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FMI Show exposes students to inner workings of food industry

May 02, 2007

MESA, Ariz. — Four Arizona State University students will be heading to Chicago this weekend for the largest food retailing show in the country. Thousands of people from around the world usually attend the Food Marketing Institute Show May 5-8, and the ASU students from the Polytechnic campus get to play a role in it.

Food companies and retailers from 133 countries participate in the event that provides students with opportunities to network and rub shoulders with CEOs of Fortune 500 consumer products companies.

This year, Kenya Knight, agribusiness senior, freshman Ashley Karner, as well as agribusiness graduate students Michelle Wolfe and Craig Halfpop from the Morrison School of Management and Agribusiness will be joined by students from top food marketing programs offered by universities, such as Purdue, St. Joseph’s University, Texas A&M University and University of Minnesota.

“FMI is a great opportunity for students to network with their peers as well as professionals from industry,” says Renee Hughner, assistant professor in the Morrison School of Management and Agribusiness and faculty mentor for the trip. It is her fifth year taking students to the show.

FMI assigns students with various tasks to help keep the show going, but it’s not all work. Students are able to attend educational information sessions, a networking reception as well as tour the exhibits.

“Integrating the students into the show gives them a sense of belonging in the industry and at the show,” says Hughner.

For students, they see their participation as a way to learn more about the industries they are studying in school.

“The education sessions at FMI are a great chance to learn about the challenges and opportunities in the food marketing industry,” says Wolfe, who attended for the first time last year. “The exhibits by food companies from around the world are fabulous. I really like seeing the creativity in new products and identifying new trends that are hitting the supermarket shelves.”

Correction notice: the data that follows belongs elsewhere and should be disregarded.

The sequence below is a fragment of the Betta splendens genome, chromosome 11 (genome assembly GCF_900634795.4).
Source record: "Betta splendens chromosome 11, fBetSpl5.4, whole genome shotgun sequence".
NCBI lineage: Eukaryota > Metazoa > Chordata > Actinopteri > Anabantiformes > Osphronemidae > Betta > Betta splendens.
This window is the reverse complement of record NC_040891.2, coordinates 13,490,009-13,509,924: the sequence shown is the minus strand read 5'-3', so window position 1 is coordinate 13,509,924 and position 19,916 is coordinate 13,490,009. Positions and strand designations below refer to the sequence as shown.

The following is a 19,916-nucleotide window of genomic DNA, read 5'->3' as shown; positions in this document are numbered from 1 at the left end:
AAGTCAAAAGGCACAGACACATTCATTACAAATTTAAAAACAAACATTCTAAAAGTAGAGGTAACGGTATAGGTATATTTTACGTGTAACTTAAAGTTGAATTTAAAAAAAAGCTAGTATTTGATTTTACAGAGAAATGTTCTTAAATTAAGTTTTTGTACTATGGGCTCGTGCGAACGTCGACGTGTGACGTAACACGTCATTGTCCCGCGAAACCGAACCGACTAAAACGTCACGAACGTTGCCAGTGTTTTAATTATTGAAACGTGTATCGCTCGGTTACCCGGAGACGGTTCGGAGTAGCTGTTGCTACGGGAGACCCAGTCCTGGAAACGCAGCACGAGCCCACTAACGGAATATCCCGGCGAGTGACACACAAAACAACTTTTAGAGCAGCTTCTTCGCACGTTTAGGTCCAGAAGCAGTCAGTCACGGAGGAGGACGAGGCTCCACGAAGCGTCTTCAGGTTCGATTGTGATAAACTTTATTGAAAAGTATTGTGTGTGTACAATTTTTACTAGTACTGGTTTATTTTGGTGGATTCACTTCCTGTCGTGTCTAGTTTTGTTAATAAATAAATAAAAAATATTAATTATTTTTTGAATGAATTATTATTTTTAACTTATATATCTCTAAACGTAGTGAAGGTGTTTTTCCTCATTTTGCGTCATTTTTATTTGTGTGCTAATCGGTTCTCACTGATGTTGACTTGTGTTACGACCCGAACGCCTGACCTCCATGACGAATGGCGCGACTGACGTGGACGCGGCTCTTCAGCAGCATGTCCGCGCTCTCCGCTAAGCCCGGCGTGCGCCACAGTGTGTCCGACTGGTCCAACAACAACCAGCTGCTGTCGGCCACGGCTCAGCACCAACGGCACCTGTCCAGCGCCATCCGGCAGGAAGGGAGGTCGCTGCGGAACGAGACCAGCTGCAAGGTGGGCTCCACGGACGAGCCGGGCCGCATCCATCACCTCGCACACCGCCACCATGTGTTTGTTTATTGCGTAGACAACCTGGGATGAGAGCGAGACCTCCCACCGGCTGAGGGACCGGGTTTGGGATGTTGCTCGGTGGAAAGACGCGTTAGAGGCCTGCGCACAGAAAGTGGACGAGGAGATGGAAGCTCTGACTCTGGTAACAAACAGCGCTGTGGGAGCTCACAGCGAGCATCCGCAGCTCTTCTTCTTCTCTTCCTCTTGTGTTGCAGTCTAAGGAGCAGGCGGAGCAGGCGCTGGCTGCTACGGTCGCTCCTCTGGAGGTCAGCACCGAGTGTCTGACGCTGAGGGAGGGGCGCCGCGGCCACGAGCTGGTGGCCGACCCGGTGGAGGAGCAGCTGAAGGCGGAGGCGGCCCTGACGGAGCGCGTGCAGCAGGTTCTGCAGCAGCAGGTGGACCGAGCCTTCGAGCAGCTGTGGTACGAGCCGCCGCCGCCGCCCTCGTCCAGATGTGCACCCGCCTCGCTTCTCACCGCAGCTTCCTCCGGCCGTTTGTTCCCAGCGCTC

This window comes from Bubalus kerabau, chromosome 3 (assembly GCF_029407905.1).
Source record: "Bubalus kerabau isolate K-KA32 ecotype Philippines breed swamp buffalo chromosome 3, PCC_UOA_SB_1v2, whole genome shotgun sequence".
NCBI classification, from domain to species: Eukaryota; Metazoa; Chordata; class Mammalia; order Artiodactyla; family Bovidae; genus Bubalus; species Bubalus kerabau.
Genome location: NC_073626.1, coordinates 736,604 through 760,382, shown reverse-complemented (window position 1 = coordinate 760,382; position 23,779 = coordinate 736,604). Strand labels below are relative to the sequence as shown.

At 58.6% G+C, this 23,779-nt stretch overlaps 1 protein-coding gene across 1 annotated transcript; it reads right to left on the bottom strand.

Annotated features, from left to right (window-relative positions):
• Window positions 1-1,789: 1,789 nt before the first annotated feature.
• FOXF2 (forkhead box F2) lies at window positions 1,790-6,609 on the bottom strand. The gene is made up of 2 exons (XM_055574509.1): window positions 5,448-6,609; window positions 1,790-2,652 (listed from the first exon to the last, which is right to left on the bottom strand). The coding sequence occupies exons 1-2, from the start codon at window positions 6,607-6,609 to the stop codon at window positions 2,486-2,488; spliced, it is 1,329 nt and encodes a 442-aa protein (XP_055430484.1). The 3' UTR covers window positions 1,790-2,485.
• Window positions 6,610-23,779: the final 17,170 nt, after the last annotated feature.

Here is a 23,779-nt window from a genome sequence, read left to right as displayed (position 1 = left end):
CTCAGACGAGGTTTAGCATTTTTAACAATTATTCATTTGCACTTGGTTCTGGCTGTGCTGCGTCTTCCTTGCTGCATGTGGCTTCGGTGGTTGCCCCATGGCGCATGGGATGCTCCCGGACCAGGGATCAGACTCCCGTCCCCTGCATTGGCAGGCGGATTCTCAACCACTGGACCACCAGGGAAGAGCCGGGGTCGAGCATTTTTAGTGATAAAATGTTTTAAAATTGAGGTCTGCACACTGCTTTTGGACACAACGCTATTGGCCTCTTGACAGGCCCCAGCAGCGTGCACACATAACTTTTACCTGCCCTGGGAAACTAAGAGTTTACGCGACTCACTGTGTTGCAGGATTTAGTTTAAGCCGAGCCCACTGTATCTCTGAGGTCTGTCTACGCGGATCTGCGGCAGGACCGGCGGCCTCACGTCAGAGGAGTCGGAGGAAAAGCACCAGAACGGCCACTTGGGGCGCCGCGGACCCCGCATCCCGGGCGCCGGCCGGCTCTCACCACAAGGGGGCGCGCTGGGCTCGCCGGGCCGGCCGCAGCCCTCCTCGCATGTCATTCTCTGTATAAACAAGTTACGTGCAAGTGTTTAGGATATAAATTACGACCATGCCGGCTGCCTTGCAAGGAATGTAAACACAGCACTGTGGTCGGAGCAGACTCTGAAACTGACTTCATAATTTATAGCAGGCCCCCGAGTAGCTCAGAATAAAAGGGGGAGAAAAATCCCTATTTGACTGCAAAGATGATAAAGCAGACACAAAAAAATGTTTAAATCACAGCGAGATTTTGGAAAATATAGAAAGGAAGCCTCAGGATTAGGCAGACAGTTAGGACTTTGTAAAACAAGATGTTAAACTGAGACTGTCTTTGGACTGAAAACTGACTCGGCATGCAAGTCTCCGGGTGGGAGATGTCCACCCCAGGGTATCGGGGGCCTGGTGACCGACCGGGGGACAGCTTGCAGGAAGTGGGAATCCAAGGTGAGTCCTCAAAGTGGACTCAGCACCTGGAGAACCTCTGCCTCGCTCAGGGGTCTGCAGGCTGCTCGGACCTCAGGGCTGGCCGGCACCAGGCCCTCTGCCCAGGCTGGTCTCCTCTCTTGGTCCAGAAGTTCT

In February a separate group of four students participated in the National Grocers Association’s (NGA) annual trade show in Las Vegas.

ASU and other select universities with food marketing programs sit on the NGA’s University Coalition of Academics, providing ideas and feedback from the academic perspective to help grocers attract future employees. Including students in the NGA annual trade show was just one of many recommendations made by the coalition.

Both the FMI and NGA provide a portion of the funding for students to attend their annual trade shows, and the Morrison School supplements expenses, making it easy for faculty and staff to encourage students who might be interested in the food industry to apply to be considered. 

“It’s a great opportunity to interest young students in the food marketing industry,” says Hughner. “Both professional organizations realize the importance of providing a bridge between the food industry and top students,” says Hughner. “It’s a good way for these industries to attract the brightest talent.”